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The Mad Ship by Robin Hobb

The Mad Ship (1999)

by Robin Hobb

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3,832442,052 (4.14)1 / 105
As the ancient tradition of Bingtown's Old Traders slowly erodes under the cold new order of a corrupt ruler, the Vestrits anxiously await the return of their liveship-a rare magic ship carved from sentient wizardwood, which bonds the ships mystically with those who sail them. And Althea Vestrit waits even more avidly, living only to reclaim the ship as her lost inheritance and captain her on the high seas. But the Vivacia has been seized by the ruthless pirate captain Kennit, who holds Althea's nephew and his father hostage. Althea and her onetime sea mate Brashen resolve to liberate the liveship-but their plan may prove more dangerous than leaving the Vivacia in Kennit's ambitious grasp.… (more)



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English (41)  Dutch (2)  French (1)  All languages (44)
Showing 1-5 of 41 (next | show all)
A fantastic follow up to Ship of Magic. The story continues where the last book left off. The characters continue to be well-written and exciting to read about. The story develops wonderfully and leads on well to the next book but holds its own as well. Robin Hobb writes fantastic characters that are unique and show growth throughout the story. ( )
  renbedell | Apr 27, 2019 |
I am taking a few minutes to write that I throughly enjoyed the second book in the Liveship Traders Trilogy. There is great character and plot development. Many problems come to a head. The logic in the plot may not be perfect but Hobb's skill is such that it didn't matter much to me,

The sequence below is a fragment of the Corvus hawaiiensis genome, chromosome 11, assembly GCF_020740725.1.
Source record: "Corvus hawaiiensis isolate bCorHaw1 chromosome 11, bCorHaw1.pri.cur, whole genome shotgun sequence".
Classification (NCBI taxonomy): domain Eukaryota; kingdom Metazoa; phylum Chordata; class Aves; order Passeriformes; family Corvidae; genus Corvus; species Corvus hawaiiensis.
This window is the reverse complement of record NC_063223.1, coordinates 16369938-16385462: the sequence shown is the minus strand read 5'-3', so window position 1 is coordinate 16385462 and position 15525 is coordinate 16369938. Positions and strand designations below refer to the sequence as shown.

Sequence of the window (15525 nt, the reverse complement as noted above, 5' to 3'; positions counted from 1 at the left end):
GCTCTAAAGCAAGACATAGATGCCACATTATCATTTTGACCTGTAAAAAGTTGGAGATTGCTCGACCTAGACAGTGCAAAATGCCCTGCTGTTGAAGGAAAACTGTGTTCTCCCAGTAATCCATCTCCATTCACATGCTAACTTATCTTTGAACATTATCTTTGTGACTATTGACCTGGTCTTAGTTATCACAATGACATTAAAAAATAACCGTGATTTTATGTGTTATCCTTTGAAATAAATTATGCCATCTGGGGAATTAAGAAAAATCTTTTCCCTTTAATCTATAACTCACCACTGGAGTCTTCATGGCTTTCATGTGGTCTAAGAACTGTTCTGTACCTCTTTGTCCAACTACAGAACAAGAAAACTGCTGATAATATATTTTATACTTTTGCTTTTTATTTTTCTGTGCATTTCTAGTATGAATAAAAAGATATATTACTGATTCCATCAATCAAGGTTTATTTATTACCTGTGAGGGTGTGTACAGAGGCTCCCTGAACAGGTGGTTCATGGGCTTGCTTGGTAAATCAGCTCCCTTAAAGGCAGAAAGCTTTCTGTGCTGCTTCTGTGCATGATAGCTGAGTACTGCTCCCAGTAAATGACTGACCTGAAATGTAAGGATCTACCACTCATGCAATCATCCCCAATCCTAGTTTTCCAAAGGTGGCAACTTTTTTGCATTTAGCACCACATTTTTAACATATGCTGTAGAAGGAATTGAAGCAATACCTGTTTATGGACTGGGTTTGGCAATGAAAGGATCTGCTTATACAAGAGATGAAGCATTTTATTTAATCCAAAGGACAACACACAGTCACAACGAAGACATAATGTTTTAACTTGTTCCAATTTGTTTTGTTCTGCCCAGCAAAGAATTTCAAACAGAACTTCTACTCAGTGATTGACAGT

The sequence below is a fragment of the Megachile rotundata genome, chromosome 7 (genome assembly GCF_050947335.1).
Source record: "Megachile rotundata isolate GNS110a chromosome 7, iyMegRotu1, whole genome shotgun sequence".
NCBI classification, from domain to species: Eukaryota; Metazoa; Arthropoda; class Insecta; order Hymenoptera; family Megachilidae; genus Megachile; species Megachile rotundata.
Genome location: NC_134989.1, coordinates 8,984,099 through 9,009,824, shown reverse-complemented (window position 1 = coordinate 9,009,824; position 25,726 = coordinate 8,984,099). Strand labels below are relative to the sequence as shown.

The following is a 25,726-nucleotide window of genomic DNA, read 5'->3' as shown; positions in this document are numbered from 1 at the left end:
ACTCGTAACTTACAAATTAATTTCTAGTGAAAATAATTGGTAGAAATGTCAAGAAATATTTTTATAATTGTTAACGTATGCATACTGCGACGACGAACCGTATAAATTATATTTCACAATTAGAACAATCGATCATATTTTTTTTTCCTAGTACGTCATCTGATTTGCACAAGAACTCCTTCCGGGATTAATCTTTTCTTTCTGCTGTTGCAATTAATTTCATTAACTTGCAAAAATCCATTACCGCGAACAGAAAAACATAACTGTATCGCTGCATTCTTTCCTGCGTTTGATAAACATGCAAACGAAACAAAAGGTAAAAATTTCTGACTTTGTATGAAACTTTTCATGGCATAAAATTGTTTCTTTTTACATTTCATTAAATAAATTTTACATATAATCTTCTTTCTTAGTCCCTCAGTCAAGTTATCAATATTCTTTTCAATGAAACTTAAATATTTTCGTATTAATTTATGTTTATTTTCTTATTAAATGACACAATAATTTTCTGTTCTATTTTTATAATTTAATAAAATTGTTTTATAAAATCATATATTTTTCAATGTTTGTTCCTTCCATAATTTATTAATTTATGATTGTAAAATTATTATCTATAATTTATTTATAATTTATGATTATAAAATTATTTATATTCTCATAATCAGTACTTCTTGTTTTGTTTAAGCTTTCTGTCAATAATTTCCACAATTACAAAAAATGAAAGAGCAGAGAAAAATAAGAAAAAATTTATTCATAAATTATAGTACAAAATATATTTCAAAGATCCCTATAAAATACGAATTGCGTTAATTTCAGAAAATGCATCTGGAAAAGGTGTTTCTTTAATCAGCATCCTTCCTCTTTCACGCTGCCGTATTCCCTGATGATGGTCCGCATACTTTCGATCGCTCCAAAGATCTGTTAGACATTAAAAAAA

Note: There are a number of key plot points that are not resolved in this book, so it is worth investing up front in the last book of the series for those who enjoyed the first book or the first third of this one. Luckily I have the final book in the series next to my easy chair. ( )
  KateSavage | Mar 29, 2019 |
In this second part of the liveship traders trilogy, the story continues exactly as it left off before. Kennit's infected leg is soon amputated by Wintrow, saving his life. Either his infection also with Vivacia's personality, or some life triggers somehow turn Kennit's life around, and he becomes far more benevolent, warm, protective, even honourable. Wintrow in turn learns to admire him, as he strives to improve the lives of towns he is connected to, as well as continue to rescue slaves from their prisons inside slave ships.

Back at Bingtown, politics is boiling over with tensions created by the Satrap coming to a head, Malta is forced to grow up very quickly, with two suitors, and the knowledge that her own father and brother are probably captured by pirates. Althea organises to take over the Paragon, the mad ship of the title, to go in seach of them with Brashen, as well as Amber, her mysterious word-carving friend, who has formed a particularly close attachment to the ship.

And, in the middle of all this there are are the Rain Wild traders, who make the live ships out of the mysterious wizardwood, the dragon and buried kingdom they guard, and the huge, old, wise sea serpents, who seem connected to everything.

Needless to say the above only scratches the surface in this enormous, sprawling novel, which has an enormous amount of plot in it, with at least three parallel streams.

As last time, the novel ends almost in the middle of a scene, as if this is very much just the end of a chapter, rather than a suitable endpoint for a book. The whole trilogy may as well be seen as just a single incredibly long book (about as long as In Search of Lost Time!). It is enthralling and intricate, with so many unexpected twists and turns, and deep characters that change as time goes on. But it is also so so long! And I did wish at times, that however immersive it is to hear so many details of the politics of these interconnected towns and regions, this would have been heavily shortened to make the novel more punchy. Though having said this, as soon as I finished this novel, I started the next! ( )